If you had to explain your work to a stranger, what would you say? My work takes notions of weakness as an abstract painter and connects them to my own personal feelings of inadequacy and self-consciousness as a gay man. To that end, I recycle standard tropes of abstraction. Hard edged geometry, super-saturated color gradients, bold stripes, and thick bands of impastoed paint are isolated onto studio-beaten canvas, and embedded with pieces of contemporary culture like fragments of typography, nonsensical doodles, and titles culled from hip-hop lyrics. The finished paintings are at once pieces of cultural detritus as well as documents of my own uneasiness: images that conflate definitions of success and failure, chance and contrivance, aloofness and emotional unraveling.
What materials do you use in your work and what is your process like? I’m really devoted to traditional materials––oil paint, acrylic paint, colored pencils, markers, and graphite. My process is usually driven by an initial image in my head inspired by anything from the typeface of a movie poster to color combinations in Paul Klee’s early work. Then it’s just about execution, and depending on the type of piece I’m working on, the execution can take anywhere from a week (my recent Air paintings are all about 5-6 glazes of oil paint on smoothly gessoed canvas) to 2-3 months for the colored pencil drawings on panel; the colored pencil pieces are exhausting, frustrating, tedious, and seriously painful for my hand; that notion of labor, discipline, self-sacrifice, and slow punishment is so important to the conceptual success of them.
What artists are you interested in right now? This is a short mix of all time favorites and current obsessions: Mary Heilmann, Alex Katz, Wade Guyton, Bjarne Melgaard, John McCracken, David Wojnarowicz, Cindy Sherman, Dana Schutz, Ed Ruscha, Mark Grotjahn, Matt Connors, Wendy White, Rob Pruitt, Joe Bradley, Ellsworth Kelly, Bruce Nauman, Ugo Rondinone, Christopher Wool, and last but certainly not least, my boss, Marilyn Minter.
How has your work developed within the past year? I think my practice has made a complete 180-degree change since finishing grad school in May 2012. I went straight from undergraduate school right into my graduate program, which meant that until recently I had never made work outside of an academic context––that is to say, without constant engagement with peers, professors, visiting critics, and those latent trends in painting that develop subconsciously within art schools. Since then, I’ve begun making work in a bigger, brighter, completely private studio, and the change has been dramatic. The work has gotten bigger, cleaner, become significantly more labor intensive, and has shifted away from the trend of “provisional painting” that I and many of my peers embraced. I’ve really become invested in the craft of painting and drawing––how the slow build up of material with my hands creates a deep, embedded sense pathos to the object.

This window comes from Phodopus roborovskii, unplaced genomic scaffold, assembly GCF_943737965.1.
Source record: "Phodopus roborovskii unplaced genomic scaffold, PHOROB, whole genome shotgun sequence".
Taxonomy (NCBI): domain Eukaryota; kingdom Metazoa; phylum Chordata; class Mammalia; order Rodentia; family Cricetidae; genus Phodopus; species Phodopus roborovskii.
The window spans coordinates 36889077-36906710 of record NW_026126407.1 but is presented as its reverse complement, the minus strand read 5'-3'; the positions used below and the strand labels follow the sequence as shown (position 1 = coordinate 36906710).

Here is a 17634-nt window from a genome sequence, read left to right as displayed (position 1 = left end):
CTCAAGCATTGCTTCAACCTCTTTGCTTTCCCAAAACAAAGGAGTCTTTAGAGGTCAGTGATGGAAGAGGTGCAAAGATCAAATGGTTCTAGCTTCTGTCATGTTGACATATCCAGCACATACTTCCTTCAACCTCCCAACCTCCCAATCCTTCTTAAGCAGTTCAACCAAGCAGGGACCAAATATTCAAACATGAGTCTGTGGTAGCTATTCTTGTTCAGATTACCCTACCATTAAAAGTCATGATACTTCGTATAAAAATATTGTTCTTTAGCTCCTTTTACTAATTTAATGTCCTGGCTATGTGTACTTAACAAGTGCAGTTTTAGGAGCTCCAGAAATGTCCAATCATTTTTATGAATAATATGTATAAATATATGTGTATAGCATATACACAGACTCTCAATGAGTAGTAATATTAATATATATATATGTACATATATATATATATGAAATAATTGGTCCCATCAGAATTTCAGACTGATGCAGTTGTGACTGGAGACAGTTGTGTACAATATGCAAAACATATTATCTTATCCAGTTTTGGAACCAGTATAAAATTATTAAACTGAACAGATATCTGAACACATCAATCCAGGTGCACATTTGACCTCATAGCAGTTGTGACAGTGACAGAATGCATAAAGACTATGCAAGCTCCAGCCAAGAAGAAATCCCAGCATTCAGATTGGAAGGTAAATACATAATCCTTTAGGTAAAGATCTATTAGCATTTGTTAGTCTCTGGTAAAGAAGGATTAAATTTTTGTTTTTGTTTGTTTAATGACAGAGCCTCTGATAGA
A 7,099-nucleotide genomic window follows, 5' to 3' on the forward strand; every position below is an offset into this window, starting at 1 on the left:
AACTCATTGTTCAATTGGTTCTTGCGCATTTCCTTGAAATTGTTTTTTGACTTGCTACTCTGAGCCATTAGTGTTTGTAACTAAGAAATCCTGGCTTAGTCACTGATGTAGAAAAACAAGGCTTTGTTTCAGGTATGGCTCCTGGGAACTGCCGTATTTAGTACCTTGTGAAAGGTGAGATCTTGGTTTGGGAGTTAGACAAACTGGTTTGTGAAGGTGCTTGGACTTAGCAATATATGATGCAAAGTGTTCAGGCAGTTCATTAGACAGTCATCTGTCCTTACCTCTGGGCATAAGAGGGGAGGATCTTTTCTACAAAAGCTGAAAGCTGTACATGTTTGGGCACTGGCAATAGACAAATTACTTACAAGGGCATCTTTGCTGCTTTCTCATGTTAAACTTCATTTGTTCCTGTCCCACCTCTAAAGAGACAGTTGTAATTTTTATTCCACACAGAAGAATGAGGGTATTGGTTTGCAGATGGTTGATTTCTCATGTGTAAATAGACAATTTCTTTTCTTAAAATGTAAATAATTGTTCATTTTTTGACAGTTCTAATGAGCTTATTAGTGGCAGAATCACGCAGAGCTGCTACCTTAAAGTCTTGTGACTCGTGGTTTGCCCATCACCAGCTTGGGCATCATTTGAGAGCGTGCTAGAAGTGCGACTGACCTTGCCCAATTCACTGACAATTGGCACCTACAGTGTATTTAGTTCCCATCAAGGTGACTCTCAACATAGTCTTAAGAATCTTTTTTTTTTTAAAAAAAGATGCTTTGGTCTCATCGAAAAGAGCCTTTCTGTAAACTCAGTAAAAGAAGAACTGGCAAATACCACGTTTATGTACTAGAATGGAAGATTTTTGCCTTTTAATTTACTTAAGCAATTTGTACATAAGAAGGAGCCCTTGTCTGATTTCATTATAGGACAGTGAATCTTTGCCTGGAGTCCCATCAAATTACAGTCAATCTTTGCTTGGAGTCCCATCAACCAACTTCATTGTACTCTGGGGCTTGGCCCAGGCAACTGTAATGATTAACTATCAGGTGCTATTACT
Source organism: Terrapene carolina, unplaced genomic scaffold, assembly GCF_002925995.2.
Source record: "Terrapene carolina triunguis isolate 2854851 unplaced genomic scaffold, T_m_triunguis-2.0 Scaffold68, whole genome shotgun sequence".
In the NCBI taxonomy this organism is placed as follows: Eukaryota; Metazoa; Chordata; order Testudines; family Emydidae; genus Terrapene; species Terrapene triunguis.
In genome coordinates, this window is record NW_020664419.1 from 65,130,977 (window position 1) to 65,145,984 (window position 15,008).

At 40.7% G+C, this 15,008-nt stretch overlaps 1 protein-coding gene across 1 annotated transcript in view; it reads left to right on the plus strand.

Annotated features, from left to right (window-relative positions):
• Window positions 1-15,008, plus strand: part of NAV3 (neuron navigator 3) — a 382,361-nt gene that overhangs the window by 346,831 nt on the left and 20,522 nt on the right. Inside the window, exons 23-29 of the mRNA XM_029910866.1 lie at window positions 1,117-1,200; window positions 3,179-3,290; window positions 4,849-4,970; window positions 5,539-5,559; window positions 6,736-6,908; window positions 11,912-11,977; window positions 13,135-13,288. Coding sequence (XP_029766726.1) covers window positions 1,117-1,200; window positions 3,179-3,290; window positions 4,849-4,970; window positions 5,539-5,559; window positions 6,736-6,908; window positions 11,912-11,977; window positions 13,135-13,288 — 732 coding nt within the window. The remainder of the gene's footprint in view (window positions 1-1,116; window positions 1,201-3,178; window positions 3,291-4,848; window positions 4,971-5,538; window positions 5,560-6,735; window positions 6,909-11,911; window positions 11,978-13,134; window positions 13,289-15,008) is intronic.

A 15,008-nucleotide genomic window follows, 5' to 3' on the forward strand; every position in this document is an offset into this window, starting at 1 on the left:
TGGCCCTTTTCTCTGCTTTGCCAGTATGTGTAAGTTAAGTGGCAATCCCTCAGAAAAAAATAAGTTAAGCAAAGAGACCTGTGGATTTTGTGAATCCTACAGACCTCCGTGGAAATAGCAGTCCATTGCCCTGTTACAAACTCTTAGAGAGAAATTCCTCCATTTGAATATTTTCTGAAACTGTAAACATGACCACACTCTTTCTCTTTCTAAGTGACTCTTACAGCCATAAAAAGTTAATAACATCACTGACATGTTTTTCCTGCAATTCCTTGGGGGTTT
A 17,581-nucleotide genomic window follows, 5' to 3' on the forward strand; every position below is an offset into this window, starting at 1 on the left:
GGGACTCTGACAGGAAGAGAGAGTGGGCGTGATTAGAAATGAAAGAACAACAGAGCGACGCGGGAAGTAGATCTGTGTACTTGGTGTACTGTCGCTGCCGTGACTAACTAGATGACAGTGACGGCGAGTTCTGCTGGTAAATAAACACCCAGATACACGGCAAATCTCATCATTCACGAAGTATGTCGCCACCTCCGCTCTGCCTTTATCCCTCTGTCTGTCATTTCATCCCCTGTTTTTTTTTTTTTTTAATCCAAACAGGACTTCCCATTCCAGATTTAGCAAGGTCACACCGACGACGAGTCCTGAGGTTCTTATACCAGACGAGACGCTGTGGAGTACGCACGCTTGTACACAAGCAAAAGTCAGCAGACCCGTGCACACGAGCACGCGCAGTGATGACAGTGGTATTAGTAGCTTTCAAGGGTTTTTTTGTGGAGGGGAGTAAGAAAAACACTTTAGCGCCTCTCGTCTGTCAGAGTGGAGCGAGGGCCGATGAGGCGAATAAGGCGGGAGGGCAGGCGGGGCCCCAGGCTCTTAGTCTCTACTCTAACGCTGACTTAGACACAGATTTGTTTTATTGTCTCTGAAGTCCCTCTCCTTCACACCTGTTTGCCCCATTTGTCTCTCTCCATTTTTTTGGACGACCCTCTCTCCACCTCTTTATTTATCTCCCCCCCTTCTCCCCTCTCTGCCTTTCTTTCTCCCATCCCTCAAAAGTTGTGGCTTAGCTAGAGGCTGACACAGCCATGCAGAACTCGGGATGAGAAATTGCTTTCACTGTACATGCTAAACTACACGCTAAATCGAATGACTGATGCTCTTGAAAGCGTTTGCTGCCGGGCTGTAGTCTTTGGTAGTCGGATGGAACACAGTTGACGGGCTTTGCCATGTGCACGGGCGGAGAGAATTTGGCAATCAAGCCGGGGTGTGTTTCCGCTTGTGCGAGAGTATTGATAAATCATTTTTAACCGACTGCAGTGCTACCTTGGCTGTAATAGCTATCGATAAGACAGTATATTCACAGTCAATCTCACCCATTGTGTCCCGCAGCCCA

What was the last exhibition you saw that stuck out to you? The Martin Creed shows up now at Gavin Brown’s Enterprise and Hauser & Wirth are pretty amazing. I haven’t seen the Mike Kelley show at MoMA PS1 yet, but I’m going to preemptively say that one will definitely be a game changer for me.
What is your snack/beverage of choice when working in your studio? Without a doubt, my guilty pleasure in the studio is a two-pack of brown sugar and cinnamon Pop-Tarts from the bodega around the corner.
What do you do when you’re not working on art? One word: SoulCycle.
What are you listening to right now? On current heavy rotation: Lady Gaga, ARTPOP (it isn’t good, but “Gypsy” is revelatory); Here’s the Thing with Alec Baldwin on WNYC; the Mary J. Blige Christmas Album, A Mary Christmas; CHVRCHES, The Bones of What You Believe; Janet Jackson, Number Ones; Madonna, Bedtime Stories; and most recently, the score to The Good, the Bad, and the Ugly, composed by Ennio Morricone.